Amphitryon By Plautus


Amphitryon By Plautus

The play Amphitryon, by Plautus, revolves around a small circle of characters.

The major roles in the play are those of Amphitryon, Jove, and Alcamena. Two
slightly lesser roles, though of equal importance, are those of Mercury and

Sosia. These two characters act as main intermediaries for their masters. This
is one of the similarities I found in their roles. However, I also found many
differences in these two characters. I believe the roles of Mercury and Sosia to
both be important ones, with similarities as well as differences, which can be
clearly seen in their relationships with their masters, the audience, and

Alcamena as well. I think that both Sosia and Mercury respect their masters.

Although in the beginning, both characters complain about being servants. Sosia
says, "No easy job, this serving a millionaire; A rich man’s servant leads a
lousy life. All his nights and days it’s just a constant strife"(7). This
quote shows early in the play Sosia’s displeasure in being a servant. Mercury
complains about his service to Jove as well. When he hears Sosia complain he
states, "Hey, I’m the one who should complain that way! Till Papa pressed me
into service today I’d no idea what slavery meant. Now, he’s been used to
being a slave."(8). Despite these complaints about slavery, I think both of
them enjoy serving their masters but for different reasons. Early in the play

Sosia tells the audience of how his master "led us like a wonder"(9). He
refers to the victory in battle Amphitryon had over the Thebans. I believe that

Sosia is rather proud of his service to Amphitryon and respects his master’s
nobility and bravery. Mercury also shows signs of respect for Jove, his master
and father. Mercury, the patron god of thieves, enjoys playing tricks and
causing mischief. I believe this to be the reason he enjoys helping his father
in this situation. Jove is playing one big joke on everyone, and Mercury likes
this very much. Of his father he says, " A smooth operator, this one here. And
why not? He’s my father. Watch how he’s going to butter the girl up."(25).

In different ways, I can see how Mercury and Sosia are very similar in respect
to their masters. Differences between Mercury and Sosia arise in their dealings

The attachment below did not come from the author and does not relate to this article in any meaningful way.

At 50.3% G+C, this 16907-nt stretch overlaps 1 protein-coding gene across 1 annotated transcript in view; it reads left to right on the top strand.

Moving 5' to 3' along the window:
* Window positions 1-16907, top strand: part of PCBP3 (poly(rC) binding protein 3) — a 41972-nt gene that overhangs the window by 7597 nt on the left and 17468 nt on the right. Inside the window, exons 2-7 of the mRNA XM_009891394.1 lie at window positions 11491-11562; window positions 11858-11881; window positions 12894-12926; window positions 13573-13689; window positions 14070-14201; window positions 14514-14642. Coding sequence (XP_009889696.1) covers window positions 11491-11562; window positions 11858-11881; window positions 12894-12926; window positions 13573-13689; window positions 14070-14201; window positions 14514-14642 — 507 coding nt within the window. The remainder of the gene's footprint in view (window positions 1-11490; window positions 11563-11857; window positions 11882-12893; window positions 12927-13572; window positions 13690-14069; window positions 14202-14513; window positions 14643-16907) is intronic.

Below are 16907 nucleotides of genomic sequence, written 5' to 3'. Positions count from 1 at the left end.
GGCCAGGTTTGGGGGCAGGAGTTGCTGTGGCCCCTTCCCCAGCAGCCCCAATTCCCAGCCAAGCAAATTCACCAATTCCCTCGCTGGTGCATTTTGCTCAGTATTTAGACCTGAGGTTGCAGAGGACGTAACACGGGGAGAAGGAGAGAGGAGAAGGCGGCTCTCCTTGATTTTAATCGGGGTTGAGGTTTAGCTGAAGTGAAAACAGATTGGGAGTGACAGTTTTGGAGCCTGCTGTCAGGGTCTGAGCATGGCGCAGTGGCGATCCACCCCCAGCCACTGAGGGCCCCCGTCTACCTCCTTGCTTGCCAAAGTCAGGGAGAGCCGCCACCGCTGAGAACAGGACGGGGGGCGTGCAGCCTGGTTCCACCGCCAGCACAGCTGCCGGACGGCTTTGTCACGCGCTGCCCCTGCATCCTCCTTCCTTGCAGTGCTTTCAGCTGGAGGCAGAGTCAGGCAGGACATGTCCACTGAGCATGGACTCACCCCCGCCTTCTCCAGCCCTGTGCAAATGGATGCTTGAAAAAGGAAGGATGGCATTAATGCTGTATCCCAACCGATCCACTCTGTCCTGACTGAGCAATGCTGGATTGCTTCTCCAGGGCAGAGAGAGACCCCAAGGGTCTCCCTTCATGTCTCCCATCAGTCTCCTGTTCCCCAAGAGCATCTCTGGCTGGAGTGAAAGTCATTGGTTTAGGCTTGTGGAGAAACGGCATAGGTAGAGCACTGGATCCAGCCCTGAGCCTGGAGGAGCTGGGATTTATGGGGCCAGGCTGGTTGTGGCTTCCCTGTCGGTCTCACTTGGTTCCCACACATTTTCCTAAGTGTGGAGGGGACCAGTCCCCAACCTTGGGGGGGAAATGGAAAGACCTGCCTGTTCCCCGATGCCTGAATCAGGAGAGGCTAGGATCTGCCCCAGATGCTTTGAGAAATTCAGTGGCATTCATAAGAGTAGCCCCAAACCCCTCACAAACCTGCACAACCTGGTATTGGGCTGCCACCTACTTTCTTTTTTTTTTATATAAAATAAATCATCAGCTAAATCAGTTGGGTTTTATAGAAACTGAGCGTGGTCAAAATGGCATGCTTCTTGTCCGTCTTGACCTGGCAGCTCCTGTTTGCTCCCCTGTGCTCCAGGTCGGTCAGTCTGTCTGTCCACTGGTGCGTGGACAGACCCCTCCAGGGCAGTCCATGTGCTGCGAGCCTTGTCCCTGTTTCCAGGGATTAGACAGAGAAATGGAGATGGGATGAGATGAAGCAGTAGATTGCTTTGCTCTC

with the audience. I think that these characters' monologues to the audience
give insight into their personality. Sosia’s dealings with the audience make
him out to be a coward as well as a fool. When Sosia hears Mercury talking of
harming someone coming his way, Sosia cowers to the audience and says, "I’m
so scared, I’m numb all over!"(16). When Sosia gathers enough courage to
confront Mercury, the god easily convinces him that he is not himself. Sosia
says to the audience, "He’s convinced me. I’ll have to find another
name!"(22). In almost all his dealings with the audience, Sosia is baffled and
dumb struck. The audience knows what is happening so Sosia is made out to be a
dumb character. Conversely, Mercury’s dealings with the audience show him to
be a cunning trickster. Being a god, Mercury has everything planned out and
reveals his plans to the audience. On scarring away Sosia, he says to the
audience, "this job went off very nicely"(24). Mercury’s monologues to the
audience are almost like narration as he tells them what happens and what will
happen. Enjoying this chaos he helped create, he says to the audience: "I’ll
get both of them all mixed up and drive them and Amphitryon’s whole household
crazy, until Father’s had enough of his inamorata. Then, when it’s all over,
they’ll all find out what happened, and Jove at the end will restore Alcamena
and her husband to their former married bliss"(24). In this quote, Mercury
basically describes the rest of the play to the audience; most of whom, I
believe already knew the story. Another difference between the characters of

Mercury and Sosia deals with each characters handling of Alcamena, wife of

Amphitryon. When Mercury acts as Sosia, he has minimal dealings with Alcamena. I
think his opinion towards her is amusement in the role she plays in his and his
father’s game. He says chuckling, "Didn’t I tell you he’d do this? A
little buttering up, and he has the poor girl eating out of his hand"(26).

Amused by his father’s skill in seducing women, Mercury even tries to help.

When Jove gives Alcamena the gold cup as a gift Mercury says to her, "Say
rather a

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